A friend Sue (not her real name) lives in a rental house that’s up for sale — in our overheated real estate market, it’s a common story. The landlord warned her about it late last year, so she wasn’t surprised when the real estate agent Dan (not his real name) got in touch to discuss the process.
Things started off okay, with a good conversation about how stressful and intrusive it is to have the home you’re living in sold. The agent said they understood and promised to make things as ‘easy as possible’ for her. So far so good.
Then in no time, a few fuzzy communications and the wheels were off the relationship and rolling down the road. Because there’s a big difference between sweeping platitudes and clear, concrete communications.
When Dan told Sue about the ‘campaign to promote the property kicking off next week’, he assumed she understood the campaign included a billboard on-site as well as online listings and ads in newspapers. So he was surprised when Sue contacted him to express her disquiet that no one had bothered to give her a quick courtesy call about the billboard going up the day before while she was out.
That one concern became the tipping point and now Sue is unhappy, and Dan thinks she’s trying to be difficult. Dan felt his message about ‘next week’ was information enough. Sue felt given the billboard involved someone physically coming onto the property where she lives (as opposed to online and newspaper ads), a courtesy heads up wasn’t unreasonable.
Cue communications quagmire. In their seminal book Made to Stick, Dan and Chip Heath talk about it as the “curse of knowledge”.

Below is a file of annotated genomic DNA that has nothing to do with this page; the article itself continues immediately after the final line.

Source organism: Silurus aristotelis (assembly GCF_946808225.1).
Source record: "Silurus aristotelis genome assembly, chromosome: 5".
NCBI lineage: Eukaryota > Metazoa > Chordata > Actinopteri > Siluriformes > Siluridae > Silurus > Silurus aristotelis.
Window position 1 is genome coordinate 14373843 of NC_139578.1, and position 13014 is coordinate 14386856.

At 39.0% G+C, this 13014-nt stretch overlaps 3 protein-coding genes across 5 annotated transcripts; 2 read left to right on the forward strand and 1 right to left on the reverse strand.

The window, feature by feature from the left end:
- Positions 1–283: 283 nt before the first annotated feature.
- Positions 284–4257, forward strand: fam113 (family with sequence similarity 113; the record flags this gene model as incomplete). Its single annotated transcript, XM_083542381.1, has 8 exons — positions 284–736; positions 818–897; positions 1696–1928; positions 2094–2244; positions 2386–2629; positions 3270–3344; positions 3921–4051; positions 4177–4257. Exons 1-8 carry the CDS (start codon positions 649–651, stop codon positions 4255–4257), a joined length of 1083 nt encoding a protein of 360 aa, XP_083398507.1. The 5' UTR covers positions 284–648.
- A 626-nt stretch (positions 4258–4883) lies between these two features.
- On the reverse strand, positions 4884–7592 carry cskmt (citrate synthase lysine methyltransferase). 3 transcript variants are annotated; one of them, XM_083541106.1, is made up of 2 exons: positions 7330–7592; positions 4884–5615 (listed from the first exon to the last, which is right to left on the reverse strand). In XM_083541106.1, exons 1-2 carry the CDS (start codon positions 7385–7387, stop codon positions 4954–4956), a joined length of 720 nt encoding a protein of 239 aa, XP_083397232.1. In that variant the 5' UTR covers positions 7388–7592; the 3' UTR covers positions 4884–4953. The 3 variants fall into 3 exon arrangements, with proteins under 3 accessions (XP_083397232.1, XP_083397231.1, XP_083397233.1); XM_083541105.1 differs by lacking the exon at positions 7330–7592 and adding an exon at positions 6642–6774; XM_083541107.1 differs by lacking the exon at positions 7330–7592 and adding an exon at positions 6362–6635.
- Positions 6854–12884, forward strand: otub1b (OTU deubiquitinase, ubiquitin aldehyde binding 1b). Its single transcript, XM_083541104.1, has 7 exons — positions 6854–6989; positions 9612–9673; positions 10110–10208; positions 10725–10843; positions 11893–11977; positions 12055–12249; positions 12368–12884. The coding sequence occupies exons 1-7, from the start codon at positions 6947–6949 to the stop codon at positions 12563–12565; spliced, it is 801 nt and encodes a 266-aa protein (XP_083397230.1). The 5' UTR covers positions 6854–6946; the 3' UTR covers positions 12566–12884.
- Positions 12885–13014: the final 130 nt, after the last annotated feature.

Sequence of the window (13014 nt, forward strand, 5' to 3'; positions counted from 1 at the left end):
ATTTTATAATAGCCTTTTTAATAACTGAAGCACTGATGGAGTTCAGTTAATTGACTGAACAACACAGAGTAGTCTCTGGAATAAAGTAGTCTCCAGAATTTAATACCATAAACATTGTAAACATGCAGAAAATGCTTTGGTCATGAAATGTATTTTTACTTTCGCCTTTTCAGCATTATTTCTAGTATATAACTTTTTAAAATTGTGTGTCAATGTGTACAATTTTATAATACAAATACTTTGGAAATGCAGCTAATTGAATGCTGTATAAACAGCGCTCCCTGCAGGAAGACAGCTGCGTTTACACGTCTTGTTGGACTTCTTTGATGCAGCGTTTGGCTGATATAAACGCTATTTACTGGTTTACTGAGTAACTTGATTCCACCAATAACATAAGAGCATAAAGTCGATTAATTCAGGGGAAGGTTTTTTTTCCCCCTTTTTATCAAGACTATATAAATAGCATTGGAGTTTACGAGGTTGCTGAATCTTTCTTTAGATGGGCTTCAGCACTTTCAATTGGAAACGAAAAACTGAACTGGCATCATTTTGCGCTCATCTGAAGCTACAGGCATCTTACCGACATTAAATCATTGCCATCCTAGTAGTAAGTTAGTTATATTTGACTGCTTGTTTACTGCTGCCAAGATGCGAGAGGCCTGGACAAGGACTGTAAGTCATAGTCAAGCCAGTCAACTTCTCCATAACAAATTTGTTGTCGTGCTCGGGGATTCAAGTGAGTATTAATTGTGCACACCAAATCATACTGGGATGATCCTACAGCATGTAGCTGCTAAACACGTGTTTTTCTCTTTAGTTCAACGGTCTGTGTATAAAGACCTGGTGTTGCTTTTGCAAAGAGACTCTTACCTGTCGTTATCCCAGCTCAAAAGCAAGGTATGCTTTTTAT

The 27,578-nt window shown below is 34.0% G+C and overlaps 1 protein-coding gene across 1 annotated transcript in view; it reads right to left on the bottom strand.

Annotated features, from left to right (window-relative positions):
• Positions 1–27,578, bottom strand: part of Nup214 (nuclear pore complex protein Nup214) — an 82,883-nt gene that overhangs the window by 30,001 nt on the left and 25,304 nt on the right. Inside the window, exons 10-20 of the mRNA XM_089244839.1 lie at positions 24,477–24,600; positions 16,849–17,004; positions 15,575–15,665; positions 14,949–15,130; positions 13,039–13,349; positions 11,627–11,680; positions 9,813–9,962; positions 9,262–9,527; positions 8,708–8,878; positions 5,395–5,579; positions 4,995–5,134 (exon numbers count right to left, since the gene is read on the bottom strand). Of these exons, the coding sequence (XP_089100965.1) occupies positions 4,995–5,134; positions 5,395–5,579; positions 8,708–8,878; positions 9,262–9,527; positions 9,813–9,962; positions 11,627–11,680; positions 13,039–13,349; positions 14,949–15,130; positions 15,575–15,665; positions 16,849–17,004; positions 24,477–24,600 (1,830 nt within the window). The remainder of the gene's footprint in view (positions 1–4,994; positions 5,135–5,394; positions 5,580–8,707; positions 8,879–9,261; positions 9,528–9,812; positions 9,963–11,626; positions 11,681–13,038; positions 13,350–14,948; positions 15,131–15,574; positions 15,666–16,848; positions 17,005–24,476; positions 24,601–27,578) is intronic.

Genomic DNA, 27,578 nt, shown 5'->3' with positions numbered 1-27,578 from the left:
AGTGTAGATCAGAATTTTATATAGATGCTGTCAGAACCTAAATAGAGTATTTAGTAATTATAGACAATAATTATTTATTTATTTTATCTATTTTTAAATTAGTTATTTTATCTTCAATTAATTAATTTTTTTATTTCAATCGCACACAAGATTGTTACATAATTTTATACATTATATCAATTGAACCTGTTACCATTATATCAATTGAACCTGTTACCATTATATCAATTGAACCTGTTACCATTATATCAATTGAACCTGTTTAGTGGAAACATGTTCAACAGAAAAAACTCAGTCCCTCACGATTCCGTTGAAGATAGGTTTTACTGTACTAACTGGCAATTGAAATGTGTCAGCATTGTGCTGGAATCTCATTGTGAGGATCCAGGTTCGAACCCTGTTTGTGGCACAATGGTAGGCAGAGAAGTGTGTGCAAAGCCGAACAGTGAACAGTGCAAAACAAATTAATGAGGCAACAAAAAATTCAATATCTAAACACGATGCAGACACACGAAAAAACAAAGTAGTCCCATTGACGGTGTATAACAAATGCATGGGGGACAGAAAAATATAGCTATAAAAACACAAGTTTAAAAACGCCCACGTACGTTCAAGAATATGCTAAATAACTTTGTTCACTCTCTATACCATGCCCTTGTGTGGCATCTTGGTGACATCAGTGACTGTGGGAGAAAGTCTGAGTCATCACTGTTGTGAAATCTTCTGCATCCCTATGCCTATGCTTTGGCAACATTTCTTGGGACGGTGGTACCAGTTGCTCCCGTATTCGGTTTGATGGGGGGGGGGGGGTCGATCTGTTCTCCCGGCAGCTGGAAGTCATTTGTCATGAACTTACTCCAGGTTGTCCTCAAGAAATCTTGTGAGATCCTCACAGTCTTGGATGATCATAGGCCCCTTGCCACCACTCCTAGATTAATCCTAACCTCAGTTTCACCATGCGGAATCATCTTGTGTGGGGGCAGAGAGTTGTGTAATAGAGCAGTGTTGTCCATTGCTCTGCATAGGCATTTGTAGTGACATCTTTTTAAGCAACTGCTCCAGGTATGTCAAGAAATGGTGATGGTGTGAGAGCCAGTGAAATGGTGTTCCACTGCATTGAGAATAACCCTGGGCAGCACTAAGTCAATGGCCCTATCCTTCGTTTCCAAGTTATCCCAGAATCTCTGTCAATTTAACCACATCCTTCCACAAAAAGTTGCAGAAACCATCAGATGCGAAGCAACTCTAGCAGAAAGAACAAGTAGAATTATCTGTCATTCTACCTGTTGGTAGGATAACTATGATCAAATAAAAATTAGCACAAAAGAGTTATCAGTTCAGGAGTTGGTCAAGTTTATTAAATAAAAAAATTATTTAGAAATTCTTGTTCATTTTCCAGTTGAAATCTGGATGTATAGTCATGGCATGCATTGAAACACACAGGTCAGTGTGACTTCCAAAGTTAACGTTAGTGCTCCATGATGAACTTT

They write: “It’s easy to lose awareness that we’re talking like an expert. We start to suffer from the Curse of Knowledge, like the tappers in the ‘tappers and listeners game’. It can feel unnatural to speak concretely about subject matter we’ve known for years. But if we’re willing to make the effort we’ll see the rewards: Our audience will understand what we’re saying and remember it.”
You know what you know, but it is doubtful other people do, can or will. Especially when it relates to how you do things: your processes and policies. Consider the different outcome for everyone involved, if only Dan had included more specific information about what the campaign kick-off entailed and when things would happen.
There is a world of difference in detail between ‘the campaign to promote the property will kick-off next week’ and ‘we’ll be putting up a billboard on your front lawn on Wednesday’. As information-design guru Edward Tufte notes, sometimes to clarify you’ve got to add detail.
How you communicate is a big part of people’s experience, and experience is where promises are kept or broken. So if you want to achieve a brand result people will care about take a spin through how you communicate.
Can you avoid future hassles by taking the time to figure out what you intend? Are there places where your promises can be made more obvious?
See you next week.